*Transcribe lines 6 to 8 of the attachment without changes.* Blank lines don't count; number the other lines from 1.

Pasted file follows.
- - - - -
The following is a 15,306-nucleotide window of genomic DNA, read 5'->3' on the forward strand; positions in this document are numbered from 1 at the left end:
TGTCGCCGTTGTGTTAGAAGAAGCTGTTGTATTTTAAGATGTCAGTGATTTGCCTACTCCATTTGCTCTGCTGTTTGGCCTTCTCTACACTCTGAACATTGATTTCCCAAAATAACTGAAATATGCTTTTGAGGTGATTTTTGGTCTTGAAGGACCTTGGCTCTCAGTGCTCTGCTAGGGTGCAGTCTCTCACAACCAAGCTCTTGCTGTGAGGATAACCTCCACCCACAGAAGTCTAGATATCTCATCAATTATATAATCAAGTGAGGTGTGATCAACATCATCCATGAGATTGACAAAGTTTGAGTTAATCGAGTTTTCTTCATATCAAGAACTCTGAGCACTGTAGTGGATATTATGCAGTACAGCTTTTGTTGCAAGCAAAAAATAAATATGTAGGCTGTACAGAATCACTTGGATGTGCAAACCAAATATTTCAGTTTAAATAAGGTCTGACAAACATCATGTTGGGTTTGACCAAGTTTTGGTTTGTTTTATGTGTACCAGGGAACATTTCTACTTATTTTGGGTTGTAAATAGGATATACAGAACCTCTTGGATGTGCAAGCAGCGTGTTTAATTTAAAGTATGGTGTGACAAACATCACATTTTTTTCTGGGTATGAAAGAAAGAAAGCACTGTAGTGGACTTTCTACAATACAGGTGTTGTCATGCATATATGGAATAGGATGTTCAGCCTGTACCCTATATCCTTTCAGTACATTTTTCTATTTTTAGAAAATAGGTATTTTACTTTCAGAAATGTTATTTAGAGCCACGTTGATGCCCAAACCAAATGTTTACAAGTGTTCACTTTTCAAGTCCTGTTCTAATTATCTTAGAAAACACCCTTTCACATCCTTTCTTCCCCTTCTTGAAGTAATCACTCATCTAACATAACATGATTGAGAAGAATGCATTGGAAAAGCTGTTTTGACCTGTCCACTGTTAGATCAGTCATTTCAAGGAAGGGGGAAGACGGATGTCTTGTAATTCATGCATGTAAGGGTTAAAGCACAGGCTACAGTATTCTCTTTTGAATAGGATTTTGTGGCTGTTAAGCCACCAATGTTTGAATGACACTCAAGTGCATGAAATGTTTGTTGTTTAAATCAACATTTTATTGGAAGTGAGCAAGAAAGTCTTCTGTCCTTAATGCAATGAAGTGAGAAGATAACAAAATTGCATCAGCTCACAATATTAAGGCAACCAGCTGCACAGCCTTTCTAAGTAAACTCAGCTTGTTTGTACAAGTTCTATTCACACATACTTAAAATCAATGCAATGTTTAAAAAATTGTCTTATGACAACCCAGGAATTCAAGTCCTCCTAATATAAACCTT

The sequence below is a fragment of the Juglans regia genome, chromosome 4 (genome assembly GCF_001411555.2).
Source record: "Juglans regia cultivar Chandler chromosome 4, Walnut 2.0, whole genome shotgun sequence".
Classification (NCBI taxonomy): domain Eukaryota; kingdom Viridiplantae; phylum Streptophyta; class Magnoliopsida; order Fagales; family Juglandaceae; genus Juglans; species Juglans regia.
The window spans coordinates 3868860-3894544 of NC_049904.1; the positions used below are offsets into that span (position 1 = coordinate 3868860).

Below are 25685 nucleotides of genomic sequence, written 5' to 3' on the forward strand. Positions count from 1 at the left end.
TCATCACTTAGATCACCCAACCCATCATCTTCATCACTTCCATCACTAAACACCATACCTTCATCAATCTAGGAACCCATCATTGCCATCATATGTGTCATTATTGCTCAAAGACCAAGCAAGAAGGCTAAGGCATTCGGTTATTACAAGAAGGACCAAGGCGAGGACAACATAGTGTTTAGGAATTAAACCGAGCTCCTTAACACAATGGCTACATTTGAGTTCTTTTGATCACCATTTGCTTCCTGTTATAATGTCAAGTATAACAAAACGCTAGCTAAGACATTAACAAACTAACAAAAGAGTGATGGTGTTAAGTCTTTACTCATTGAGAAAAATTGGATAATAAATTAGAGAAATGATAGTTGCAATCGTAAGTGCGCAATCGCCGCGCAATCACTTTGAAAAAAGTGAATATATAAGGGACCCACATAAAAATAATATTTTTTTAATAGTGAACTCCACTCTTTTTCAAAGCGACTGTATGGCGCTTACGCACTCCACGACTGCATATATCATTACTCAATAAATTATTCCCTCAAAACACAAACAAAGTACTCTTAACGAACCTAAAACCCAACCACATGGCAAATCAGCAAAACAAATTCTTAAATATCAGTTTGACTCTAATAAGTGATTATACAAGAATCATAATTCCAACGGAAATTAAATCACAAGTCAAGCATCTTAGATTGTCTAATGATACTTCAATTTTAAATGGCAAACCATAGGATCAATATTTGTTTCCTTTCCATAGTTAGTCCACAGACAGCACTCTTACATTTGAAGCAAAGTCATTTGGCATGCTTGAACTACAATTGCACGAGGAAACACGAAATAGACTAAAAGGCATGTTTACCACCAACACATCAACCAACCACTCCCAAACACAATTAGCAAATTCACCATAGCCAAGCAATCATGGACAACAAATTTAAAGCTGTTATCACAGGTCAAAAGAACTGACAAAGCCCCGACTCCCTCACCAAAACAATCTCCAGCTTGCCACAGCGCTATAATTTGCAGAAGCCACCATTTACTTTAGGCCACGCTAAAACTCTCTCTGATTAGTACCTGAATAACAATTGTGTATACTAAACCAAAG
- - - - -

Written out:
The window spans coordinates 3868860-3894544 of NC_049904.1; the positions used below are offsets into that span (position 1 = coordinate 3868860).

Below are 25685 nucleotides of genomic sequence, written 5' to 3' on the forward strand. Positions count from 1 at the left end.
TCATCACTTAGATCACCCAACCCATCATCTTCATCACTTCCATCACTAAACACCATACCTTCATCAATCTAGGAACCCATCATTGCCATCATATGTGTCATTATTGCTCAAAGACCAAGCAAGAAGGCTAAGGCATTCGGTTATTACAAGAAGGACCAAGGCGAGGACAACATAGTGTTTAGGAATTAAACCGAGCTCCTTAACACAATGGCTACATTTGAGTTCTTTTGATCACCATTTGCTTCCTGTTATAATGTCAAGTATAACAAAACGCTAGCTAAGACATTAACAAACTAACAAAAGAGTGATGGTGTTAAGTCTTTACTCATTGAGAAAAATTGGATAATAAATTAGAGAAATGATAGTTGCAATCGTAAGTGCGCAATCGCCGCGCAATCACTTTGAAAAAAGTGAATATATAAGGGACCCACATAAAAATAATATTTTTTTAATAGTGAACTCCACTCTTTTTCAAAGCGACTGTATGGCGCTTACGCACTCCACGACTGCATATATCATTACTCAATAAATTATTCCCTCAAAACACAAACAAAGTACTCTTAACGAACCTAAAACCCAACCACATGGCAAATCAGCAAAACAAATTCTTAAATATCAGTTTGACTCTAATAAGTGATTATACAAGAATCATAATTCCAACGGAAATTAAATCACAAGTCAAGCATCTTAGATTGTCTAATGATACTTCAATTTTAAATGGCAAACCATAGGATCAATATTTGTTTCCTTTCCATAGTTAGTCCACAGACAGCACTCTTACATTTGAAGCAAAGTCATTTGGCATGCTTGAACTACAATTGCACGAGGAAACACGAAATAGACTAAAAGGCATGTTTACCACCAACACATCAACCAACCACTCCCAAACACAATTAGCAAATTCACCATAGCCAAGCAATCATGGACAACAAATTTAAAGCTGTTATCACAGGTCAAAAGAACTGACAAAGCCCCGACTCCCTCACCAAAACAATCTCCAGCTTGCCACAGCGCTATAATTTGCAGAAGCCACCATTTACTTTAGGCCACGCTAAAACTCTCTCTGATTAGTACCTGAATAACAATTGTGTATACTAAACCAAAG